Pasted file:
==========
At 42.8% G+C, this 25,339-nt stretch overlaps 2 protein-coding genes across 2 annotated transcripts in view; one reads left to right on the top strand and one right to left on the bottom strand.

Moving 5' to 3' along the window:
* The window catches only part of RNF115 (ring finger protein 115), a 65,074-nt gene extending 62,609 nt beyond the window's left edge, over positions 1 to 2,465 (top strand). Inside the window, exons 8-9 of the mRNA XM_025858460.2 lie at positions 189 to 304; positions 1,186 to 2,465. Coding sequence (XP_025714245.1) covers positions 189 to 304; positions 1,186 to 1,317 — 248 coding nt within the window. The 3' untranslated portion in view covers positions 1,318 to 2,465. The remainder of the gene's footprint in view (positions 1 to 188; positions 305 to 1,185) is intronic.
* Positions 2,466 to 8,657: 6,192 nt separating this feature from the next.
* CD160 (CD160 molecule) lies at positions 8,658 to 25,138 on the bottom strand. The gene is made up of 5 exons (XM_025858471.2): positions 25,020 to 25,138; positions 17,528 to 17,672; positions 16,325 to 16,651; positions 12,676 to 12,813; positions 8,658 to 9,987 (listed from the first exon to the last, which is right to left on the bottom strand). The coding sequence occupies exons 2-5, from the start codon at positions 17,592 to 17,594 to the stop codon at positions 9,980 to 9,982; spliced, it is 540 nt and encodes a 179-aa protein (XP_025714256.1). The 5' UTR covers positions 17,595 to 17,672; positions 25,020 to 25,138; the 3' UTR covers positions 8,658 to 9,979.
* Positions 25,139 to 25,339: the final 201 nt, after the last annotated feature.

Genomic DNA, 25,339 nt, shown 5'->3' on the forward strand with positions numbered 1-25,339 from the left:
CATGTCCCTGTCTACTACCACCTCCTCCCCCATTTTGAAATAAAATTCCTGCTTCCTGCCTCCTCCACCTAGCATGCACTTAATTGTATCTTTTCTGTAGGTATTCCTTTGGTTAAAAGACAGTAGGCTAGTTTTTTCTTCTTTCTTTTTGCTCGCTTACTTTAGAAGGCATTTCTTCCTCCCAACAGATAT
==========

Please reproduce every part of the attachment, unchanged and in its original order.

At 42.8% G+C, this 25,339-nt stretch overlaps 2 protein-coding genes across 2 annotated transcripts in view; one reads left to right on the top strand and one right to left on the bottom strand.

Moving 5' to 3' along the window:
* The window catches only part of RNF115 (ring finger protein 115), a 65,074-nt gene extending 62,609 nt beyond the window's left edge, over positions 1 to 2,465 (top strand). Inside the window, exons 8-9 of the mRNA XM_025858460.2 lie at positions 189 to 304; positions 1,186 to 2,465. Coding sequence (XP_025714245.1) covers positions 189 to 304; positions 1,186 to 1,317 — 248 coding nt within the window. The 3' untranslated portion in view covers positions 1,318 to 2,465. The remainder of the gene's footprint in view (positions 1 to 188; positions 305 to 1,185) is intronic.
* Positions 2,466 to 8,657: 6,192 nt separating this feature from the next.
* CD160 (CD160 molecule) lies at positions 8,658 to 25,138 on the bottom strand. The gene is made up of 5 exons (XM_025858471.2): positions 25,020 to 25,138; positions 17,528 to 17,672; positions 16,325 to 16,651; positions 12,676 to 12,813; positions 8,658 to 9,987 (listed from the first exon to the last, which is right to left on the bottom strand). The coding sequence occupies exons 2-5, from the start codon at positions 17,592 to 17,594 to the stop codon at positions 9,980 to 9,982; spliced, it is 540 nt and encodes a 179-aa protein (XP_025714256.1). The 5' UTR covers positions 17,595 to 17,672; positions 25,020 to 25,138; the 3' UTR covers positions 8,658 to 9,979.
* Positions 25,139 to 25,339: the final 201 nt, after the last annotated feature.

Genomic DNA, 25,339 nt, shown 5'->3' on the forward strand with positions numbered 1-25,339 from the left:
CATGTCCCTGTCTACTACCACCTCCTCCCCCATTTTGAAATAAAATTCCTGCTTCCTGCCTCCTCCACCTAGCATGCACTTAATTGTATCTTTTCTGTAGGTATTCCTTTGGTTAAAAGACAGTAGGCTAGTTTTTTCTTCTTTCTTTTTGCTCGCTTACTTTAGAAGGCATTTCTTCCTCCCAACAGATAT